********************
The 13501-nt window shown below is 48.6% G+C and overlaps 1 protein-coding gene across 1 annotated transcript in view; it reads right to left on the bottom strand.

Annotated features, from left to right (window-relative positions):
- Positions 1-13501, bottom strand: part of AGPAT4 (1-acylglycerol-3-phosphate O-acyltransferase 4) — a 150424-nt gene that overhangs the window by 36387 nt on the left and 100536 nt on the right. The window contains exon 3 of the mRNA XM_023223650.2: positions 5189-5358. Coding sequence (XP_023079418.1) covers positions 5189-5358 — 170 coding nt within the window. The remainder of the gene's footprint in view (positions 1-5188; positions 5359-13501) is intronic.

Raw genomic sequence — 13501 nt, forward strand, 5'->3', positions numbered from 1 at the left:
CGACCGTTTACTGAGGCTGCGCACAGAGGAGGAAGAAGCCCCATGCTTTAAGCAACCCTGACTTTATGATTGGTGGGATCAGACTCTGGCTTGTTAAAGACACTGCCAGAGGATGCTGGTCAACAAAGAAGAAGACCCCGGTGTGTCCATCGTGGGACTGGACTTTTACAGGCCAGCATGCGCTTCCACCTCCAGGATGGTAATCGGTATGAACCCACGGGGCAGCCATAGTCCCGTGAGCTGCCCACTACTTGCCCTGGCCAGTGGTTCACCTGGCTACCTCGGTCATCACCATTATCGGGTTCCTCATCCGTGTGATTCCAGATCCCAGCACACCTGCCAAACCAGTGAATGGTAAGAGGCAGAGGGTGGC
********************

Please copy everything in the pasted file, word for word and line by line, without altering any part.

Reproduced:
The 13501-nt window shown below is 48.6% G+C and overlaps 1 protein-coding gene across 1 annotated transcript in view; it reads right to left on the bottom strand.

Annotated features, from left to right (window-relative positions):
- Positions 1-13501, bottom strand: part of AGPAT4 (1-acylglycerol-3-phosphate O-acyltransferase 4) — a 150424-nt gene that overhangs the window by 36387 nt on the left and 100536 nt on the right. The window contains exon 3 of the mRNA XM_023223650.2: positions 5189-5358. Coding sequence (XP_023079418.1) covers positions 5189-5358 — 170 coding nt within the window. The remainder of the gene's footprint in view (positions 1-5188; positions 5359-13501) is intronic.

Raw genomic sequence — 13501 nt, forward strand, 5'->3', positions numbered from 1 at the left:
CGACCGTTTACTGAGGCTGCGCACAGAGGAGGAAGAAGCCCCATGCTTTAAGCAACCCTGACTTTATGATTGGTGGGATCAGACTCTGGCTTGTTAAAGACACTGCCAGAGGATGCTGGTCAACAAAGAAGAAGACCCCGGTGTGTCCATCGTGGGACTGGACTTTTACAGGCCAGCATGCGCTTCCACCTCCAGGATGGTAATCGGTATGAACCCACGGGGCAGCCATAGTCCCGTGAGCTGCCCACTACTTGCCCTGGCCAGTGGTTCACCTGGCTACCTCGGTCATCACCATTATCGGGTTCCTCATCCGTGTGATTCCAGATCCCAGCACACCTGCCAAACCAGTGAATGGTAAGAGGCAGAGGGTGGC